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Home alone and abandoned and afraid and disturbed in the pitch-black comedy

Mr. Marmalade

Written by Noah Haidle, directed by Johanna Gruenhut

At the Stillpointe Theatre Initiative through March 29

Lucy (Kelsey Painter) says she's 7 years old.

She has an imaginary friend named Mr. Marmalade (Charles D. Long). He wears a suit and carries a briefcase and when he pops into Lucy's living room at the start of Stillpointe Theatre Initiative's current production, he seems like a very nice guy. He speaks in the clear, direct, and simple sentences of children's television hosts. He smiles and treats Lucy like a peer. And when she asks him if he has time for tea, he jovially says yes, opens his briefcase, and pulls out a toy set. But he can't stay for too long because he has to get back to the office, and just as he's about to leave Lucy asks him why he hasn't touched her recently. Is there somebody else?

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Something strange isn't merely afoot in Noah Haidle's one-act play, which made its off-Broadway debut in 2005. Lucy's life is, quite bluntly, seriously fucked up. She's actually 4 years old, lives with her single mother (Nancy Bannon), who spends her day at work and her night out looking for a man for the moment, leaving Lucy in the care of babysitter Emily (Bannon again). Lucy knows more than she should for her age, but don't tell that to any of the ostensible grown-ups who walk in and out of her life. They're too busy searching for their own momentary obliteration of the present to notice what may be going on with Lucy. So Lucy imagines what's going on for herself. The result is a hilarious, uncomfortable place where

Romper Room

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meets melodramatic erotic thrillers.

Director Johanna Gruenhut and set designer Ryan Haase understand the play's unreal reality. The entire story, which is divided into chapters like a storybook, takes place in that liminal space where Lucy's imagination bleeds into the blunt ordinariness of a working-class life in New Jersey, where Lucy's mom is overworked and underpaid, where Emily just wants to watch TV, smoke cigarettes, and invite her boyfriend George (Mike Smith) over to hook up while she's supposed to be watching Lucy. Haase's set is a riot of frozen pea green, with hidden doors that provide gateways into wherever Lucy's mind takes her. And Gruenhut has successfully calibrated the cast into shifting spheres of existence: When Bannon, for example, is dealing with Lucy as her mother or babysitter, her attitude is placating and condescending, the stance an adult takes when talking to a child. Painter's Lucy is an exposed nerve throughout, sounding every bit like the still-forming human when talking to her mom, but oddly experienced when talking with Mr. Marmalade, who interacts with her as more of a peer, though it's an immature version of maturity.

That immaturity only extends so far, because you slowly begin to realize that Lucy has witnessed more adult life than any 4-year-old should. Mr. Marmalade has an assistant named Bradley (Scott Gaines) who maintains Mr. Marmalade's busy schedule and coordinates his travel plans, such as when Mr. Marmalade promises to take Lucy to Mexico. Bradley soon starts showing up with a battered spouse's injuries and explanations: a black eye (oh, he just walked into a door) and a broken arm and crutches (fell down the stairs). Soon Mr. Marmalade starts showing up wired to the gills and emptying blow on his briefcase, which, during a fight with Lucy, accidentally spills open and spits out a stash of dildos that makes you think his next stop is that absolutely terrifying "party" Jennifer Connelly works at the end of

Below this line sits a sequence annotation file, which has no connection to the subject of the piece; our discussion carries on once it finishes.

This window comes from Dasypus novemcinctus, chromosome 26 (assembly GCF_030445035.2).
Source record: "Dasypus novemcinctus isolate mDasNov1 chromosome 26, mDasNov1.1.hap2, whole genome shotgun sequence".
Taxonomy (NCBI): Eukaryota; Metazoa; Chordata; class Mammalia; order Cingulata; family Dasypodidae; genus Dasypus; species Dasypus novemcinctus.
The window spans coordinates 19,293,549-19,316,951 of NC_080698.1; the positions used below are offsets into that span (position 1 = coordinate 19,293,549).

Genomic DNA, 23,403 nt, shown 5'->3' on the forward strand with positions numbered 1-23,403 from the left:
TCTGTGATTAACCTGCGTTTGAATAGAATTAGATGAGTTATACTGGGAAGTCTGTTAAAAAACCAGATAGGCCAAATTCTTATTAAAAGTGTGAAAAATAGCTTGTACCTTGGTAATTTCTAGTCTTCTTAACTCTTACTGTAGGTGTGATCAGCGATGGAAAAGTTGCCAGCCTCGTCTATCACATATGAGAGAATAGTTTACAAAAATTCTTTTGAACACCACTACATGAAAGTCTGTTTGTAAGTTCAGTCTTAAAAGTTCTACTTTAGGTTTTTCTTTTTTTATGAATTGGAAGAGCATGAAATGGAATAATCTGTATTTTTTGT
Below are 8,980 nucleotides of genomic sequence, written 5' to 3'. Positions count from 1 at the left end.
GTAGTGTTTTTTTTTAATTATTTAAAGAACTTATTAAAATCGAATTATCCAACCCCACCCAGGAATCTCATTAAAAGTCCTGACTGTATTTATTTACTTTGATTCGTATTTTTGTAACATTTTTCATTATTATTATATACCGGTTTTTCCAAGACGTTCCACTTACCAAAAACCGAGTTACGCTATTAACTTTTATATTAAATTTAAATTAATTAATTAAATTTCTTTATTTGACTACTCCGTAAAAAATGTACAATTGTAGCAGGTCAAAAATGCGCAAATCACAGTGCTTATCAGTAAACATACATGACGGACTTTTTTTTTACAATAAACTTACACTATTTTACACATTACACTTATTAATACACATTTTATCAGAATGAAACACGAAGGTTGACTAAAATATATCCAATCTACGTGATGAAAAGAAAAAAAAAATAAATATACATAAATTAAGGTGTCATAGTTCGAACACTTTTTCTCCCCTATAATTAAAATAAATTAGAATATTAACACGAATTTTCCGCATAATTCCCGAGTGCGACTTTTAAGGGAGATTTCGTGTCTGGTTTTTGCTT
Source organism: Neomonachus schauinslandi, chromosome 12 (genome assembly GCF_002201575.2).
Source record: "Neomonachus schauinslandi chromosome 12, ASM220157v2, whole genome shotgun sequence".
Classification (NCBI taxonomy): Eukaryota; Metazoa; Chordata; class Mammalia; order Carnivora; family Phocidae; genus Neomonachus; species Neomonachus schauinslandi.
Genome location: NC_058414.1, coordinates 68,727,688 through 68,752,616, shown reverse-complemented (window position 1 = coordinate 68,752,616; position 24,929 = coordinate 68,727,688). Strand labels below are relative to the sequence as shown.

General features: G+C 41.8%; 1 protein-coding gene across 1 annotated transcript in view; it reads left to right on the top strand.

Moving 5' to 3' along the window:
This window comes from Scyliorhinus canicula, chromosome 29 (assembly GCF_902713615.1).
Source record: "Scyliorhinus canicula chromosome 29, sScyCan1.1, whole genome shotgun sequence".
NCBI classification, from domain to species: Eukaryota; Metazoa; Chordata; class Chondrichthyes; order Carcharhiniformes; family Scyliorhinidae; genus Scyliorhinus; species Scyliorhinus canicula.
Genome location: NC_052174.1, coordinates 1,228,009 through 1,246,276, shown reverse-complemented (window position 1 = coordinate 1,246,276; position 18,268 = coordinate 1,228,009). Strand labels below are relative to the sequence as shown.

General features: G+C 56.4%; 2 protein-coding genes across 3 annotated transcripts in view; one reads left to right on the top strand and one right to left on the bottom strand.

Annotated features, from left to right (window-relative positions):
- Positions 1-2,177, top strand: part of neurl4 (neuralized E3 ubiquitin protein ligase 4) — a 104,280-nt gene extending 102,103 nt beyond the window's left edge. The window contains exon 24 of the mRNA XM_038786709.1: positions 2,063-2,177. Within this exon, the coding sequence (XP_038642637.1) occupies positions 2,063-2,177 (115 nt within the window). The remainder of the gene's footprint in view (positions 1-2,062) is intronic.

Requiem for a Dream

.

Who was the man in Lucy's life that provided this portrait of what a grown man is? The play wisely never tries to explain Lucy's situation, merely dramatizes what it might be like to see the world through her eyes. That might be why the lone person in the play who kinda/sorta understands her is 5-year-old Larry (Jonathan Jacobs). He's the younger step-brother to the dude her babysitter invites over. They leave Lucy and Larry by themselves, and their conversation runs from expectedly simple-what's kindergarten like?-to the WTF. Lucy asks Larry what the bandages on his wrists are from and he tells her that he was the youngest suicide attempt in state's history.

The play bounces from bleak to bizarre and back again at a dizzying rate, which can feel disorienting if you forget that it's unfolding at the accelerated immediacy of childhood, where everything seems to take place in the imperative voice and a short time can feel like forever (Are we there yet?). The play takes place only over the course of one night into morning, and yet, during that time, Lucy play-acts adult lives with both Mr. Marmalade and Larry; has knock-down, drag-out fights with both; and imagines a time where she and Mr. Marmalade are married, living together in a house not too far removed from the one she lives in now, and he can't stand the incessant crying of their baby. And instead of watching him walk out the door, she wants to show him that she can make the baby stop crying. Forever. And she can. And she does. And just where did she get the idea that knives are a way to soothe crying? And what did Montaigne say about children again, that they're never more serious than when they play? Mr. Marmalade gamely finds the comedy in such serious play, and we laugh to keep from being horrified to our very core.

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